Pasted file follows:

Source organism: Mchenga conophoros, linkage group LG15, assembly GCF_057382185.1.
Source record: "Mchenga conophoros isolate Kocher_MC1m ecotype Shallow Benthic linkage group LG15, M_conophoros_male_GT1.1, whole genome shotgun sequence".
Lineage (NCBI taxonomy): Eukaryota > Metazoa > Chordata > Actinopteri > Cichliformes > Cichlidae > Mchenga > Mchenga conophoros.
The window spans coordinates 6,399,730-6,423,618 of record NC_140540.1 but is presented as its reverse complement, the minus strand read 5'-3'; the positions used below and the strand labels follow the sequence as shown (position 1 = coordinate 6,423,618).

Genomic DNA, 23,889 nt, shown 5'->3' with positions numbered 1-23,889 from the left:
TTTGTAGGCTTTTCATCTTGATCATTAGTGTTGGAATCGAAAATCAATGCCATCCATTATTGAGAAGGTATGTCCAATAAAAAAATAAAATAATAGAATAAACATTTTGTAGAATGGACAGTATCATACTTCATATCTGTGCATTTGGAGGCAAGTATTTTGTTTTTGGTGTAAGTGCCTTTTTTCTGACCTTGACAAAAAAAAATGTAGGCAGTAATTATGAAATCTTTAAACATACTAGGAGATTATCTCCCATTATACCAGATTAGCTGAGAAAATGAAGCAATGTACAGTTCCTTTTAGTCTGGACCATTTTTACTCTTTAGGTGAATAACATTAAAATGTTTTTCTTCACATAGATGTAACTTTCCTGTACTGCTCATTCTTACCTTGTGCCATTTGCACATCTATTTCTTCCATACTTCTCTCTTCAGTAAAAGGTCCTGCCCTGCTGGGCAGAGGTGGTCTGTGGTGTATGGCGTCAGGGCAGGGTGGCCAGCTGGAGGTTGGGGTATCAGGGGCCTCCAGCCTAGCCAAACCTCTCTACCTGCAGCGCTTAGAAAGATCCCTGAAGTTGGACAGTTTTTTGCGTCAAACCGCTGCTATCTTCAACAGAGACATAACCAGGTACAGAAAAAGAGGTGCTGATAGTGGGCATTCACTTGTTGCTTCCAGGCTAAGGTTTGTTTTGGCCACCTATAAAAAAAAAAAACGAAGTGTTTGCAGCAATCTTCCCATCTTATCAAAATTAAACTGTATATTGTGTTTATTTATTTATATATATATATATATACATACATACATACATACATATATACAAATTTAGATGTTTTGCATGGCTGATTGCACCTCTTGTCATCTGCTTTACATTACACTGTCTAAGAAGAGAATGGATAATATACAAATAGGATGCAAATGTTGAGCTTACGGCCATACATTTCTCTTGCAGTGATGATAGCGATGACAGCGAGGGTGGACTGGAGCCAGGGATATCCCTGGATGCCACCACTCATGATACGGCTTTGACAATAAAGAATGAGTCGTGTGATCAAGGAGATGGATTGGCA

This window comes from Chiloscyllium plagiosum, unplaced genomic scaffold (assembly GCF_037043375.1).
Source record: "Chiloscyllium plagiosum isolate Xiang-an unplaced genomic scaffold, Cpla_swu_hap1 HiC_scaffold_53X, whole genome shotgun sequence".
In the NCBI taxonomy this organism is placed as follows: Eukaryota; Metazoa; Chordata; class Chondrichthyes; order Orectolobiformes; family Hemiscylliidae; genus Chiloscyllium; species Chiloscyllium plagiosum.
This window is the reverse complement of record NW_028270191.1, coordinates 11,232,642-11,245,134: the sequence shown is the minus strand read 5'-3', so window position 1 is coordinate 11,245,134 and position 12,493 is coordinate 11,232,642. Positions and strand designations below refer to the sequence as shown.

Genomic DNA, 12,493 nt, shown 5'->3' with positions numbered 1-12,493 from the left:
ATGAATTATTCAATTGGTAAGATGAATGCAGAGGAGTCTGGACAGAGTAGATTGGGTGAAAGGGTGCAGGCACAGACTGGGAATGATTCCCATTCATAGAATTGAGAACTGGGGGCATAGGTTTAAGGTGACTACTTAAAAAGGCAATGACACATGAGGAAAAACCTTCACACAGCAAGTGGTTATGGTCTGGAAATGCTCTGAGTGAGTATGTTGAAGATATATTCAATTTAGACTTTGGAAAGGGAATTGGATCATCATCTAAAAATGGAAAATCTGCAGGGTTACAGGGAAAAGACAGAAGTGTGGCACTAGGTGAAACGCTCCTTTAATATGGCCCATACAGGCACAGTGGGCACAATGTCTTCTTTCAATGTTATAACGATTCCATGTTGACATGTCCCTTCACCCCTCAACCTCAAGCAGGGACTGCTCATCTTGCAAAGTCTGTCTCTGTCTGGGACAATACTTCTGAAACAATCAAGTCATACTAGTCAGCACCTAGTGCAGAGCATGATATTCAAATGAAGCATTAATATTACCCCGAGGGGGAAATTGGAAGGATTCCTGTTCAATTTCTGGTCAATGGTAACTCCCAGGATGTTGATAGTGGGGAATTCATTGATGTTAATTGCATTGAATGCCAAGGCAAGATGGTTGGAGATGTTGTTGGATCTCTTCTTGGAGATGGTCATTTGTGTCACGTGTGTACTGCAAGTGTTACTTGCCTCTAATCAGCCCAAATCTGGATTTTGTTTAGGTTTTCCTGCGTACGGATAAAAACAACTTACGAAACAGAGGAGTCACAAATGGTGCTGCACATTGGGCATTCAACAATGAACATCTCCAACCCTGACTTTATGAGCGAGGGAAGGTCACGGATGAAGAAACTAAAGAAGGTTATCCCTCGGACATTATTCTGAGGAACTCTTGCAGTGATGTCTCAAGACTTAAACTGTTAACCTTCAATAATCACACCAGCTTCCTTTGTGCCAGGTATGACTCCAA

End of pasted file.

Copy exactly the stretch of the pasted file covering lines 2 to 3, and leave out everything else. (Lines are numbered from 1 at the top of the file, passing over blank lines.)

Source record: "Mchenga conophoros isolate Kocher_MC1m ecotype Shallow Benthic linkage group LG15, M_conophoros_male_GT1.1, whole genome shotgun sequence".
Lineage (NCBI taxonomy): Eukaryota > Metazoa > Chordata > Actinopteri > Cichliformes > Cichlidae > Mchenga > Mchenga conophoros.